The other... is aptly termed Phalangium Ephemerum Virginianum, Soon-Fading Spiderwort of Virginia". The Latin phrases are short descriptions, rather than identifying labels; the Bauhins, in particular Caspar Bauhin, took some important steps towards the binomial system, by pruning the Latin descriptions, in many cases to two words. The adoption by biologists of a system of binomial nomenclature is due to Swedish botanist and physician Carl von Linné, more known by his Latinized name Carl Linnaeus, it was in his 1753 Species Plantarum that he first began using a one-word "trivial name" together with a generic name in a system of binomial nomenclature. This trivial name is what is now known as specific name; the Bauhins' genus names were retained in many of these, but the descriptive part was reduced to a single word. Linnaeus's trivial names introduced an important new idea, namely that the function of a name could be to give a species a unique label; this meant. Thus Gerard's Phalangium ephemerum virginianum became Tradescantia virgi
Charles Thomas Bingham
Charles Thomas Bingham was an Irish military officer and entomologist. Bingham was born in India of an old Irish family, he was educated in Ireland, his military career began in India where he was a soldier in the Bombay Staff Corps and with the Bengal Staff Corps. At first interested in ornithology he took up entomology from 1877 following a posting to Burma where he was conservator of forests. On his retirement in 1894 he settled with two sons in London. Here he worked, unpaid, in the Insect Room of the Natural History Museum and cataloguing the world collection of aculeate Hymenoptera, he took over from William Thomas Blanford the editorship of two of the Hymenoptera volumes of The Fauna of British India, Including Ceylon and Burma series and two of the butterfly volumes. He was elected a fellow of the Entomological Society of London in 1895 and was a member of its council from 1903 to 1906. In the same year he became a fellow of the Zoological Society of London, he collaborated with other naturalists across India to produce his works on the Indian Lepidoptera and Hymenoptera.
The Fauna of British India, Including Ceylon and Burma. Hymenoptera. Volume 1. Wasps and Bees. London: Taylor and Francis; the Fauna of British India, Including Ceylon and Burma. Hymenoptera, Volume 2. Ants and Cuckoo-wasps. London: Taylor and Francis; the Fauna of British India, Including Ceylon and Burma. Butterflies Volume 1. London: Taylor and Francis; the Fauna of British India, Including Ceylon and Burma. Butterflies Volume 2. London: Taylor and Francis From Sikkim my friend Mr. Fritz Möller has sent me large collections in the most perfect condition. Many of the forms in these were procured at high altitudes, are most interesting and rare. To Col. E. R. Johnson, late of the Indian Medical Service, I owe the gift of a small but valuable collection from Simla and from Shillong in Assam. To Col. Swinhoe I am indebted, not only for the gift of many specimens, but for the privilege of examining at leisure the fine series of Indo-Malayan forms contained in his collection. Mr. Gilbert Rogers, of the Imperial Forest Service of India, in the most lavish way, employed native collectors in the Andaman and Nicobar Islands, has generously placed the material collected at my disposal.
Messrs. Allan and Craddock, of the Burma Forest Department, have sent me small but useful collections from Pegu and the Southern Shan States. Major E. Stokes-Roberts, R. E. sent me several collections made in the Nilgiri Hills in Southern India. These were valuable to me for comparison with the northern Indian forms, he extensively improved on the earlier published information from Frederic Moore and Lionel de Nicéville. The following is from his preface to the butterflies volume of The Fauna of British India, Including Ceylon and Burma: I am indebted to the information contained in Mr. Moore's great work, the Lepidoptera Indica as will be seen from the frequent quotations from and references to the volumes so far completed. Of the three volumes issued of the Butterflies of India, the first two are out of date and, I believe, out of print. Col. Marshall and Mr. de Niceville were pioneers in the systematic investigation of the Indian Lepidopterous Fauna. De Niceville's enthusiasm communicated itself to others, his ready and generous help encouraged many who, like myself, feel that his early death has been an irreparable loss to Indian Entomology.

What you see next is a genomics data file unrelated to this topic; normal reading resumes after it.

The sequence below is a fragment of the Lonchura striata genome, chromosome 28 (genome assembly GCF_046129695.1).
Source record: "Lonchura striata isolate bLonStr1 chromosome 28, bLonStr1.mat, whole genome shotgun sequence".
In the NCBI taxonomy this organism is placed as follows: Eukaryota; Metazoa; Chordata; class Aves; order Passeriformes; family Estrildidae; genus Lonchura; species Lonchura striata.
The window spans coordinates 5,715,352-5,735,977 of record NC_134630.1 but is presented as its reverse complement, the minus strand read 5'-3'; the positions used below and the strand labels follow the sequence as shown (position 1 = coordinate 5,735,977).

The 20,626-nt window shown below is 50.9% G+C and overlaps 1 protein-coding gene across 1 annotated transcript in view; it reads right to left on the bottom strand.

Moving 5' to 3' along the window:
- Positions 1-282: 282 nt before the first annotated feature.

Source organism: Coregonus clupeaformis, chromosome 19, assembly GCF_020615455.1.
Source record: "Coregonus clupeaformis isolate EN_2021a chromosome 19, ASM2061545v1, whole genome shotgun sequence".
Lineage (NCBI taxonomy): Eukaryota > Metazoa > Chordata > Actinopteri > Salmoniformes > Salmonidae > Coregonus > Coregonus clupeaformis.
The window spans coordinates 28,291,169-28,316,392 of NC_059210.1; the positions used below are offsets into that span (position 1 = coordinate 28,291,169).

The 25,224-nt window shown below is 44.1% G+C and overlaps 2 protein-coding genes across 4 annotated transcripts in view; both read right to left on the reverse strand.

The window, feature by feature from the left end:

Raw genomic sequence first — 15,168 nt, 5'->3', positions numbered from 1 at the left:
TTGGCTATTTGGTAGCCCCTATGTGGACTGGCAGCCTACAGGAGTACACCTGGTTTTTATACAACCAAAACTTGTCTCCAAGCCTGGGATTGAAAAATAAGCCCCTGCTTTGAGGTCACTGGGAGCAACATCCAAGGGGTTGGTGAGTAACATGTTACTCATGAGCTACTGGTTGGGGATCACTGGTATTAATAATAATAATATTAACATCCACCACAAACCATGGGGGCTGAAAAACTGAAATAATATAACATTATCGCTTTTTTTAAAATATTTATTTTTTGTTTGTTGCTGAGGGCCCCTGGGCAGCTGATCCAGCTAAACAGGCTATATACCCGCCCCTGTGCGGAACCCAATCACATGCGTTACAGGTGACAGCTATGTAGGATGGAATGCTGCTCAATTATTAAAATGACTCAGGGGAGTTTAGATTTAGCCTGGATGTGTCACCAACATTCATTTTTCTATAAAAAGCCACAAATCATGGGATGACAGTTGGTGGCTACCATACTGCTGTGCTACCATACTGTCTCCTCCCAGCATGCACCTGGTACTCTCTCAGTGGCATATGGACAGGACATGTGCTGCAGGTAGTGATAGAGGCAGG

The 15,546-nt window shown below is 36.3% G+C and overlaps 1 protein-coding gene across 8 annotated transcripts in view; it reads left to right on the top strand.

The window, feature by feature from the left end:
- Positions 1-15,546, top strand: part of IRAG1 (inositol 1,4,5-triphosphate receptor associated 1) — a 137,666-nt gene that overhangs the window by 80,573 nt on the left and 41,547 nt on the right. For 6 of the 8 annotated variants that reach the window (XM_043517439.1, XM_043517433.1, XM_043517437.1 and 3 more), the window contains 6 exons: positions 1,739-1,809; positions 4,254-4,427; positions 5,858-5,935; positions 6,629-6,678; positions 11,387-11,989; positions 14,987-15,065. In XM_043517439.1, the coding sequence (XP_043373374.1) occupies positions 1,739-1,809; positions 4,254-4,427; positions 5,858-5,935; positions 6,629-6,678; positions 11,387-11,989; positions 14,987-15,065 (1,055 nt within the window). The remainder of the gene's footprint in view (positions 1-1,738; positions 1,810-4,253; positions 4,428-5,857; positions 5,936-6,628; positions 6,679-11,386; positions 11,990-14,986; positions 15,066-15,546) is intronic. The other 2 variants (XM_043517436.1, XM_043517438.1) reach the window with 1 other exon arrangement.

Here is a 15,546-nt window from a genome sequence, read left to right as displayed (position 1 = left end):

Had my late friend lived, the compilation of the present work would never have been attempted by me. As it is, it will be good news to many that the Trustees of the Indian Museum acquired the MSS. of the volumes on the Papilionidae and Hesperiidae left incompleted at Mr. de Niceville's death. These MSS. have been generously placed at my disposal for use in the compilation of the future volumes of this work. In connection with this, I ought to add that the unique collection of Indo-Malayan Lepidoptera brought together by the late Mr. de Niceville was acquired some little time before his death by the Indian Museum, that through the kindness of Major Alcock, I. M. S. O. I. E. F. R. S. Superintendent Indian Museum, I have had the privilege of examining many of the types. In Dutch, the white-headed bulbul is named for Bingham as Binghams buulbuul. Several species of ants and wasps are named after him including Tetraponera binghami, Aenictus binghami and Vespa binghami, his Hymenoptera are in the Natural History Museum, with duplicates in the Natural History Museum, Berlin.
The Lepidoptera were scattered and sold. His Parnassius, the snow Apollo butterflies, are in Belfast. Anonymous 1909: "Bingham, C. T." Entomologist's Monthly Magazine 45 Dodd, F. P.. "Notes upon some remarkable parasitic insects from North Queensland. Z. S, Dr Beno Wandolleck". Trans. Ent. Soc. London. 1906: 119–124. Maxwell-Lefroy, Harold. "Obituary Lieut.-Colonel C. T. Bingham". Journal of the Bombay Natural History Society. 19: 214–215. The Fauna of British India, Including Ceylon and Burma. Butterflies. Volume 1 Volume 2 Hymenoptera. Volume 1